I'm sure you're able to express functions and arguments, for example. So going
into the details of the code would have been helpful to me.

> Your binder example is however very good, the problem
> is that it is not a textbook example so the intricacies of
> it are not explained, top down. (I'm not blaming you for
> this, I just say we need that kind of text to get to know
> Rust in the details.)

Do you think a write up about some of what's in there would be helpful? I was
planning to publish some information about the code, including performance
numbers and comparisons of past vulnerabilities once I completed the work.
Probably not to the level of detail that you're seeking but I may look into
having more details about the code if there is demand for it.

> What we need is a good resource to learn it, that
> skips the trivial aspects of the language and goes immediately
> for the interesting details.
> 
> It's not like I didn't try.
> I consulted the Rust book on the website of coure.

Did you run into 'Rust for Embedded C Programmers' by any chance
(https://docs.opentitan.org/doc/ug/rust_for_c/)? It's not all up to date but I
found it useful.

> The hard thing to understand in Rust is traits. I don't understand
> traits. I have the level of "a little knowledge is dangerous" and
> I clearly understand this: all kernel developers must have
> a thorough and intuitive understanding of the inner transcendental
> meaning of the concept of a TRAIT, how it was devised, how the
> authors of the language conceptualized it, what effect it is supposed
> to have on generated assembly.

Perhaps we need a 'Rust for Linux Kernel Programmers' in a similar vain to the
page I linked above. 

> The language book per se is a bit too terse.
> For example if I read
> https://doc.rust-lang.org/book/appendix-02-operators.html
> 
> T: ?Sized : Allow generic type parameter to be a dynamically sized type
> 
> This is just self-referential. The description is written in a
> strongly context-dependent language to make a pun ...
> I think every word in that sentence except "allow"and "to be a"
> is dependent on other Rust concepts and thus completely
> unreadable without context.
> 
> Instead it is described in a later chapter:
> https://doc.rust-lang.org/book/ch19-04-advanced-types.html
> 
> This is more to the point.
> 
> "Rust has a particular trait called the Sized trait to
> determine whether or not a type’s size is known at compile time."
> (...) "A trait bound on ?Sized is the opposite of a trait bound on
> Sized: we would read this as “T may or may not be Sized.” This
> syntax is only available for Sized, not any other traits."
> 
> But Jesus Christ. This makes me understand less not
> more.

I had similar frustrations when I started on the language, which wasn't that
long ago. One thing that I found useful was to read through some of the RFCs
related to the topic I was interested in: it was time-consuming but helped me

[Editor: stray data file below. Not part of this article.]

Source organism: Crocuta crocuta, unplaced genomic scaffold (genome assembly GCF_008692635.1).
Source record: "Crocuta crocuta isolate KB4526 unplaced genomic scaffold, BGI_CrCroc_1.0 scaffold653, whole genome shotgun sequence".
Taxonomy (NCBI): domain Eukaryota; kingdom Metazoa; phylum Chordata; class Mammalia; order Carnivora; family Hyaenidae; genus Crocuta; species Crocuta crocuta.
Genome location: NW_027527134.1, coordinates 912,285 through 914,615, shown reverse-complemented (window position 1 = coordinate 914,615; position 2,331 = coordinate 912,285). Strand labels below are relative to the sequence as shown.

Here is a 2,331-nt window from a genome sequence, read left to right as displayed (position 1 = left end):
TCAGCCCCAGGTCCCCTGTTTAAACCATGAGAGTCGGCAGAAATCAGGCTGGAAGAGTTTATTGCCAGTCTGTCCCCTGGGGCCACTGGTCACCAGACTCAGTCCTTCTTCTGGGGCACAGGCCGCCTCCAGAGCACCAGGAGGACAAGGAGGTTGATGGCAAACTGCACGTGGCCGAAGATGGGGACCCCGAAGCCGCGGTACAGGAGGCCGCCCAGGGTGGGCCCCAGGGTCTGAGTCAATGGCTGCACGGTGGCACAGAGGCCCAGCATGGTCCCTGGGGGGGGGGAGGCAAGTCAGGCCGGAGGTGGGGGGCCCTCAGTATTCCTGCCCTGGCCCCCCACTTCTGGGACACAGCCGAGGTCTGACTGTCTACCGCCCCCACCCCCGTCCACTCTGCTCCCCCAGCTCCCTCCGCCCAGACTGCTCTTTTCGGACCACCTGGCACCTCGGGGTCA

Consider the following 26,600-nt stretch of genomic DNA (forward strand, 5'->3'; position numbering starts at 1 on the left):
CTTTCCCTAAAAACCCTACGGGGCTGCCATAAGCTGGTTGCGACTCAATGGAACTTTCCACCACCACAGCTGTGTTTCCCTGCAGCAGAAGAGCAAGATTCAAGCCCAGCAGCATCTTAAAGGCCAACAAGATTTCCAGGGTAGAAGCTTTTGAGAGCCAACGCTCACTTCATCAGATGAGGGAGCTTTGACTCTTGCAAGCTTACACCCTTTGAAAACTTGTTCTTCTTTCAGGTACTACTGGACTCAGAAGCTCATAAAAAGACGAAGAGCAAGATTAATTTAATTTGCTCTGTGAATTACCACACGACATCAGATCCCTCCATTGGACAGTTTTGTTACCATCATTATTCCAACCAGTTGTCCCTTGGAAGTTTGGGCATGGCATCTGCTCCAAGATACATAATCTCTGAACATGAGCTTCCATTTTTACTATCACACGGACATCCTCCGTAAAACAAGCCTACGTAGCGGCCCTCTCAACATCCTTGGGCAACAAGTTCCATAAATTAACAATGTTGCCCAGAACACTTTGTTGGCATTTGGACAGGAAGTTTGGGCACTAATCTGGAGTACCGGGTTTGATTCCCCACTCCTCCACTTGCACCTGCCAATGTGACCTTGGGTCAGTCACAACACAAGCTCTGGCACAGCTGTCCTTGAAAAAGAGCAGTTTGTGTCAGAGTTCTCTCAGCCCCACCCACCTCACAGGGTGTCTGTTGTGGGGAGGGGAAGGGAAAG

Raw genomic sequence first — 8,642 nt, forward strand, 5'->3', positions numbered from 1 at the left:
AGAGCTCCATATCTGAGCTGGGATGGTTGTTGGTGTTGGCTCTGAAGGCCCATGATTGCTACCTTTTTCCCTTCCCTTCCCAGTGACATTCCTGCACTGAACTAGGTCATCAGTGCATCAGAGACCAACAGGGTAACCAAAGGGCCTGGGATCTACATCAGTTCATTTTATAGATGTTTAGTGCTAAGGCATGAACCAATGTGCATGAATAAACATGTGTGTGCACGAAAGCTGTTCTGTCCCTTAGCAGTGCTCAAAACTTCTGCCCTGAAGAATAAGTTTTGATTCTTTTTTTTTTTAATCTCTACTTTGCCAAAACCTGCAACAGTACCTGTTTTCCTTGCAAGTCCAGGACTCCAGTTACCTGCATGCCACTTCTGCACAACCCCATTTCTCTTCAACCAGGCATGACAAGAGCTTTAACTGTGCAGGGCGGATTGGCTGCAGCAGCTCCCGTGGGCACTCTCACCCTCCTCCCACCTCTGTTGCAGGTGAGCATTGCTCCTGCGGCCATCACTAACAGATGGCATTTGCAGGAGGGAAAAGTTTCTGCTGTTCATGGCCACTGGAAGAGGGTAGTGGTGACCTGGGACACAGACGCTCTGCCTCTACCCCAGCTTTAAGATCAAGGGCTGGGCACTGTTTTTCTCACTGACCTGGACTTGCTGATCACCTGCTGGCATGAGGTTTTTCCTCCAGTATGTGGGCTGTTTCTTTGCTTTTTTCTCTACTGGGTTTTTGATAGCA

understand not only what was going on but the rationale as well.
 
> What I find very disturbing is that the authors of the Rust
> language did NOT write it. I think this may be the source
> of a serious flaw. We need this information straight from
> the horse's mouth.

Perhaps you're right... I don't share this feeling though.

> I would strongly advice the Rust community to twist the
> arms of the original Rust authors to go and review and
> edit the Rust book. Possibly rewrite parts of it. This is what
> the world needs to get a more adaptable Rust.
> 
> I understand this is a thick requirement, but hey, you are
> competing with C.

I don't think of this as a competition. I'm not arguing for C to be replaced,
only for Rust to be an option for those inclined to use it.

Thanks again,
-Wedson

  parent reply index

Thread overview: 187+ messages / expand[flat|nested]  mbox.gz  Atom feed  top
2021-04-14 18:45 ojeda
2021-04-14 18:45 ` [PATCH 01/13] kallsyms: Support "big" kernel symbols (2-byte lengths) ojeda
2021-04-14 19:44   ` Matthew Wilcox
2021-04-14 19:59     ` Miguel Ojeda
2021-04-14 18:45 ` [PATCH 02/13] kallsyms: Increase maximum kernel symbol length to 512 ojeda
2021-04-14 23:48   ` Nick Desaulniers
2021-04-14 18:45 ` [PATCH 03/13] Makefile: Generate CLANG_FLAGS even in GCC builds ojeda
2021-04-14 18:59   ` Nathan Chancellor
2021-04-15 10:18     ` Miguel Ojeda
2021-04-14 23:46   ` Nick Desaulniers
2021-04-15  0:47     ` Miguel Ojeda
2021-04-14 18:45 ` [PATCH 04/13] Kbuild: Rust support ojeda
2021-04-14 23:19   ` Nick Desaulniers
2021-04-15  0:43     ` Miguel Ojeda
2021-04-15 18:03       ` Nick Desaulniers
2021-04-16 12:23         ` Miguel Ojeda
2021-04-17 19:35       ` Masahiro Yamada
2021-04-16 13:38   ` Peter Zijlstra
2021-04-16 17:05     ` Linus Torvalds
2021-04-16 17:47       ` Miguel Ojeda
2021-04-16 18:09         ` Al Viro
2021-04-16 18:57           ` Miguel Ojeda
2021-04-16 20:22             ` Willy Tarreau
2021-04-16 20:34               ` Connor Kuehl
2021-04-16 20:58                 ` Willy Tarreau
2021-04-16 21:39                   ` Miguel Ojeda
2021-04-16 22:04                     ` Willy Tarreau
2021-04-16 22:45                       ` Al Viro
2021-04-16 23:46                       ` Miguel Ojeda
2021-04-17  4:24                         ` Willy Tarreau
2021-04-17 15:38                           ` Miguel Ojeda
2021-04-16 21:19               ` Miguel Ojeda
2021-04-16 17:34     ` Miguel Ojeda
2021-04-19 19:58       ` David Sterba
2021-04-19 20:17         ` Matthew Wilcox
2021-04-19 21:03           ` Miguel Ojeda
2021-04-19 20:54         ` Miguel Ojeda
2021-04-14 18:45 ` [PATCH 05/13] Rust: Compiler builtins crate ojeda
2021-04-14 19:19   ` Linus Torvalds
2021-04-14 19:34     ` Miguel Ojeda
2021-04-14 18:45 ` [PATCH 06/13] Rust: Module crate ojeda
2021-04-14 18:45 ` [PATCH 07/13] Rust: Kernel crate ojeda
2021-04-14 19:31   ` Linus Torvalds
2021-04-14 19:50     ` Miguel Ojeda
2021-04-14 18:45 ` [PATCH 08/13] Rust: Export generated symbols ojeda
2021-04-14 18:46 ` [PATCH 09/13] Samples: Rust examples ojeda
2021-04-14 19:34   ` Linus Torvalds
2021-04-14 19:42     ` Miguel Ojeda